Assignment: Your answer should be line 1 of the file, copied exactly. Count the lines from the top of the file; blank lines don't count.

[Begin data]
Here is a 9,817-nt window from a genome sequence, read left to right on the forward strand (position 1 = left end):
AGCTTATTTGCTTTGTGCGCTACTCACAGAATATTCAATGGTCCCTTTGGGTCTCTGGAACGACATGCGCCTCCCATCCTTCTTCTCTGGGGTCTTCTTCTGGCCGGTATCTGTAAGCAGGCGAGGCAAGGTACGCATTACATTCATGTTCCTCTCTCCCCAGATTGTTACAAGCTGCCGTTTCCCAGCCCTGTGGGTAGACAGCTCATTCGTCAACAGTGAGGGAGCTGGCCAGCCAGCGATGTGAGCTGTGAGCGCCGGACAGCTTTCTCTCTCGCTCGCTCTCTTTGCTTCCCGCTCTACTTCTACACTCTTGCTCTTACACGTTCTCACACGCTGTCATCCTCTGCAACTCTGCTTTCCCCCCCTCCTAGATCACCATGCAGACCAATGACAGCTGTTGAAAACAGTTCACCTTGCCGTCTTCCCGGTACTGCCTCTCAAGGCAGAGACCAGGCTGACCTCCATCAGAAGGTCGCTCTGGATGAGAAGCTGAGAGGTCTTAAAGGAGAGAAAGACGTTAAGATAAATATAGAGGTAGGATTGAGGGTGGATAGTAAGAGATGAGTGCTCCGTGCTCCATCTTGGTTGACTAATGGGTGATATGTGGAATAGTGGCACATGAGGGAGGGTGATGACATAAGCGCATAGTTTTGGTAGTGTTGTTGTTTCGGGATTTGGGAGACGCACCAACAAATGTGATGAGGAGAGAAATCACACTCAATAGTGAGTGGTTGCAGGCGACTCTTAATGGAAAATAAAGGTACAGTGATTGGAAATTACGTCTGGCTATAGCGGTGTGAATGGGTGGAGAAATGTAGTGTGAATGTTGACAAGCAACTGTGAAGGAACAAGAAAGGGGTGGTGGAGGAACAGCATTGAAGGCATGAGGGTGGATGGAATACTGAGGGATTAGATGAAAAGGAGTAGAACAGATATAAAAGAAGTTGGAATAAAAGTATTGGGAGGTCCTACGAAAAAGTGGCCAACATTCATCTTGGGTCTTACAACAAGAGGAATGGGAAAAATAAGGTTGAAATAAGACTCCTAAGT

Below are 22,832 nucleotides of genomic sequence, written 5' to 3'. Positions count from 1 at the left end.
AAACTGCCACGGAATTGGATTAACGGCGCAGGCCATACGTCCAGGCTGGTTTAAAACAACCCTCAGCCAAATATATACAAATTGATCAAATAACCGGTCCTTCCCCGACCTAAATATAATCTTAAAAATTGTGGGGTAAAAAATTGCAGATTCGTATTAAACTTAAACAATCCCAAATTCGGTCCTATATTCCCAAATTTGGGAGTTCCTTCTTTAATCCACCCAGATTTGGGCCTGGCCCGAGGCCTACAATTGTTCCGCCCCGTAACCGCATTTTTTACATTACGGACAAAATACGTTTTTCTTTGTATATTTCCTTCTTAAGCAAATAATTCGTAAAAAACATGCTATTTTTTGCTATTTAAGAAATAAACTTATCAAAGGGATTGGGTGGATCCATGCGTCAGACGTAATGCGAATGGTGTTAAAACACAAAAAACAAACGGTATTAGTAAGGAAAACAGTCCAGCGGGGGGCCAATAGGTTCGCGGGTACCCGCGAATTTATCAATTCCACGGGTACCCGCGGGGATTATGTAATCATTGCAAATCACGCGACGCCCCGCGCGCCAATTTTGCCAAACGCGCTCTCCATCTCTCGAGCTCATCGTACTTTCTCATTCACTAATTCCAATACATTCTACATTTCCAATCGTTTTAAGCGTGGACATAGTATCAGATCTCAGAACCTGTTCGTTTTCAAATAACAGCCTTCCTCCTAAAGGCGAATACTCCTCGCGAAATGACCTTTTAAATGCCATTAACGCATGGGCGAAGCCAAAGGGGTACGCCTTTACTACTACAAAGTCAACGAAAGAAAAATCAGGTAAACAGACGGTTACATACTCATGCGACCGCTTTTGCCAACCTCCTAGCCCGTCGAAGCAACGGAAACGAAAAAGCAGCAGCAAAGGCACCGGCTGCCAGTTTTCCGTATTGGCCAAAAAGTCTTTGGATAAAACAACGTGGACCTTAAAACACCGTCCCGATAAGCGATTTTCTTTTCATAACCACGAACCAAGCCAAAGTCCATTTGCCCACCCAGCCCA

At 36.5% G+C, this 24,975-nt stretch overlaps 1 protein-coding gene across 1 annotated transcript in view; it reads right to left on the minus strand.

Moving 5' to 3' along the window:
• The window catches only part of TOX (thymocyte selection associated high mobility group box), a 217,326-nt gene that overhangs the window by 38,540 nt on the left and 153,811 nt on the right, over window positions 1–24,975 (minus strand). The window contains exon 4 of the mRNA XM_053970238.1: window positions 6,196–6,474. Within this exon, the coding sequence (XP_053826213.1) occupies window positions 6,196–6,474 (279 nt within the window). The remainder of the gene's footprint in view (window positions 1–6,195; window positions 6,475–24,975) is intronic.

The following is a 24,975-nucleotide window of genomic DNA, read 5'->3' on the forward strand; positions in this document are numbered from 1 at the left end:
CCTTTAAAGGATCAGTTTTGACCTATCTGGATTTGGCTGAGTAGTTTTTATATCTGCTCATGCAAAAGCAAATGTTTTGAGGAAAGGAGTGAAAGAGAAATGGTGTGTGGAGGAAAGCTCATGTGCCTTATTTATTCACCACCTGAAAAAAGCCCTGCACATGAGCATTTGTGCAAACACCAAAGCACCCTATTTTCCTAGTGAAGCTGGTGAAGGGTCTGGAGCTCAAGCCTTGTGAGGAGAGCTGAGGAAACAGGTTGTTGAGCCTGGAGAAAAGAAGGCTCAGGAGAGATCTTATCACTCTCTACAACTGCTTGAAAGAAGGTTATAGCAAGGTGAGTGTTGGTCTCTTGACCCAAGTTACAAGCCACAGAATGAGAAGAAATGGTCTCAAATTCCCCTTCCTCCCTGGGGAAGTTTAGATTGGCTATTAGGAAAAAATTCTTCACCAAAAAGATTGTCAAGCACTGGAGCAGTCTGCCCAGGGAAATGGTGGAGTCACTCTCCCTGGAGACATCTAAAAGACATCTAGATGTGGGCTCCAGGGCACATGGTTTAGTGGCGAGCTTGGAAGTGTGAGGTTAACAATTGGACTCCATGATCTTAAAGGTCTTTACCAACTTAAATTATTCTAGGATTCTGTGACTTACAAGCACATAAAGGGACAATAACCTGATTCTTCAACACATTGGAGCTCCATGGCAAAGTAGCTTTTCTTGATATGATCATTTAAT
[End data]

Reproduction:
Here is a 9,817-nt window from a genome sequence, read left to right on the forward strand (position 1 = left end):